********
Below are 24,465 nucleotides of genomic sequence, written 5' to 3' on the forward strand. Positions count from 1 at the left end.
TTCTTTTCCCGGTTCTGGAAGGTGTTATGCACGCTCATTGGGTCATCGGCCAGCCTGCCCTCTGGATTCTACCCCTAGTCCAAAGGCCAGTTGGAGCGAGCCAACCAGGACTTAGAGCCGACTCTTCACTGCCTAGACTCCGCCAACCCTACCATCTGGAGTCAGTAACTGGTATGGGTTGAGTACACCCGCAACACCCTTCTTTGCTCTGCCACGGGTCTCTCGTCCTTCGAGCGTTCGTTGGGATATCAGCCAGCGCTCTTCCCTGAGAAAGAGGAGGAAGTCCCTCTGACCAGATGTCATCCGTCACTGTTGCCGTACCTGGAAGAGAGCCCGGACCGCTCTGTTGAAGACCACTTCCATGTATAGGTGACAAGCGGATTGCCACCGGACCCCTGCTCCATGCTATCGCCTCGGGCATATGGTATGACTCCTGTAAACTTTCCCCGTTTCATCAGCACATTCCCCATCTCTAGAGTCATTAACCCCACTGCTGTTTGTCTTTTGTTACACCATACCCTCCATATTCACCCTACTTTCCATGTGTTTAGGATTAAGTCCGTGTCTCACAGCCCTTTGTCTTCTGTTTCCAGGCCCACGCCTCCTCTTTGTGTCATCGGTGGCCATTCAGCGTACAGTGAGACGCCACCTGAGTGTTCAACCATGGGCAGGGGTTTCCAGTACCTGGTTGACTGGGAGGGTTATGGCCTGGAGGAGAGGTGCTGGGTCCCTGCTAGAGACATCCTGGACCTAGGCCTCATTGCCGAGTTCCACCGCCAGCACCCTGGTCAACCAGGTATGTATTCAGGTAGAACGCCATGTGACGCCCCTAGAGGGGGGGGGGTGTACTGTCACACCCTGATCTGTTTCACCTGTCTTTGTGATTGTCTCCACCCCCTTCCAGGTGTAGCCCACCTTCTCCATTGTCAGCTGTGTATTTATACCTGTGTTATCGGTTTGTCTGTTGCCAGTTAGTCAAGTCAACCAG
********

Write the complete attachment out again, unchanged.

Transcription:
Below are 24,465 nucleotides of genomic sequence, written 5' to 3' on the forward strand. Positions count from 1 at the left end.
TTCTTTTCCCGGTTCTGGAAGGTGTTATGCACGCTCATTGGGTCATCGGCCAGCCTGCCCTCTGGATTCTACCCCTAGTCCAAAGGCCAGTTGGAGCGAGCCAACCAGGACTTAGAGCCGACTCTTCACTGCCTAGACTCCGCCAACCCTACCATCTGGAGTCAGTAACTGGTATGGGTTGAGTACACCCGCAACACCCTTCTTTGCTCTGCCACGGGTCTCTCGTCCTTCGAGCGTTCGTTGGGATATCAGCCAGCGCTCTTCCCTGAGAAAGAGGAGGAAGTCCCTCTGACCAGATGTCATCCGTCACTGTTGCCGTACCTGGAAGAGAGCCCGGACCGCTCTGTTGAAGACCACTTCCATGTATAGGTGACAAGCGGATTGCCACCGGACCCCTGCTCCATGCTATCGCCTCGGGCATATGGTATGACTCCTGTAAACTTTCCCCGTTTCATCAGCACATTCCCCATCTCTAGAGTCATTAACCCCACTGCTGTTTGTCTTTTGTTACACCATACCCTCCATATTCACCCTACTTTCCATGTGTTTAGGATTAAGTCCGTGTCTCACAGCCCTTTGTCTTCTGTTTCCAGGCCCACGCCTCCTCTTTGTGTCATCGGTGGCCATTCAGCGTACAGTGAGACGCCACCTGAGTGTTCAACCATGGGCAGGGGTTTCCAGTACCTGGTTGACTGGGAGGGTTATGGCCTGGAGGAGAGGTGCTGGGTCCCTGCTAGAGACATCCTGGACCTAGGCCTCATTGCCGAGTTCCACCGCCAGCACCCTGGTCAACCAGGTATGTATTCAGGTAGAACGCCATGTGACGCCCCTAGAGGGGGGGGGGTGTACTGTCACACCCTGATCTGTTTCACCTGTCTTTGTGATTGTCTCCACCCCCTTCCAGGTGTAGCCCACCTTCTCCATTGTCAGCTGTGTATTTATACCTGTGTTATCGGTTTGTCTGTTGCCAGTTAGTCAAGTCAACCAG